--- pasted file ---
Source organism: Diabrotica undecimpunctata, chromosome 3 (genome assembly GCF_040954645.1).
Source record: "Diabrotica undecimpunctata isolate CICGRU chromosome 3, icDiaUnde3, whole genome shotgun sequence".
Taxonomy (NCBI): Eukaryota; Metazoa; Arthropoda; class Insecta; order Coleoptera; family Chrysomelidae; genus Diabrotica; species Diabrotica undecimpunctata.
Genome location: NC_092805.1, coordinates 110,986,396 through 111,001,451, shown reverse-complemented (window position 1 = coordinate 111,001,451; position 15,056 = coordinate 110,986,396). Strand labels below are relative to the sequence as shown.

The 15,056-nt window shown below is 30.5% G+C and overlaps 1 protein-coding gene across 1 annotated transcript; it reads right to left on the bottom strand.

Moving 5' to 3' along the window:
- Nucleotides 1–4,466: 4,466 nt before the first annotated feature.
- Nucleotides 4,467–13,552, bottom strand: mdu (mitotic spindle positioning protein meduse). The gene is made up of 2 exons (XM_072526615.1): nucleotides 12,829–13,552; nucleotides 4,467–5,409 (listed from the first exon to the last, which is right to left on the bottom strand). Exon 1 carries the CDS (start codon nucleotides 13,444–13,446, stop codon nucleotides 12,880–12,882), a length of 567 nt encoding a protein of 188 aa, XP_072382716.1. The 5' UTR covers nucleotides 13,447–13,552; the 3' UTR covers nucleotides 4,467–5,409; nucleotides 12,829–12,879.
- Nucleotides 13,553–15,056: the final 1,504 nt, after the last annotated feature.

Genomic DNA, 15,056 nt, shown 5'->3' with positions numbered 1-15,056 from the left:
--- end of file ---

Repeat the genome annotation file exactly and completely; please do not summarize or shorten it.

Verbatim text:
Source organism: Diabrotica undecimpunctata, chromosome 3 (genome assembly GCF_040954645.1).
Source record: "Diabrotica undecimpunctata isolate CICGRU chromosome 3, icDiaUnde3, whole genome shotgun sequence".
Taxonomy (NCBI): Eukaryota; Metazoa; Arthropoda; class Insecta; order Coleoptera; family Chrysomelidae; genus Diabrotica; species Diabrotica undecimpunctata.
Genome location: NC_092805.1, coordinates 110,986,396 through 111,001,451, shown reverse-complemented (window position 1 = coordinate 111,001,451; position 15,056 = coordinate 110,986,396). Strand labels below are relative to the sequence as shown.

The 15,056-nt window shown below is 30.5% G+C and overlaps 1 protein-coding gene across 1 annotated transcript; it reads right to left on the bottom strand.

Moving 5' to 3' along the window:
- Nucleotides 1–4,466: 4,466 nt before the first annotated feature.
- Nucleotides 4,467–13,552, bottom strand: mdu (mitotic spindle positioning protein meduse). The gene is made up of 2 exons (XM_072526615.1): nucleotides 12,829–13,552; nucleotides 4,467–5,409 (listed from the first exon to the last, which is right to left on the bottom strand). Exon 1 carries the CDS (start codon nucleotides 13,444–13,446, stop codon nucleotides 12,880–12,882), a length of 567 nt encoding a protein of 188 aa, XP_072382716.1. The 5' UTR covers nucleotides 13,447–13,552; the 3' UTR covers nucleotides 4,467–5,409; nucleotides 12,829–12,879.
- Nucleotides 13,553–15,056: the final 1,504 nt, after the last annotated feature.

Genomic DNA, 15,056 nt, shown 5'->3' with positions numbered 1-15,056 from the left: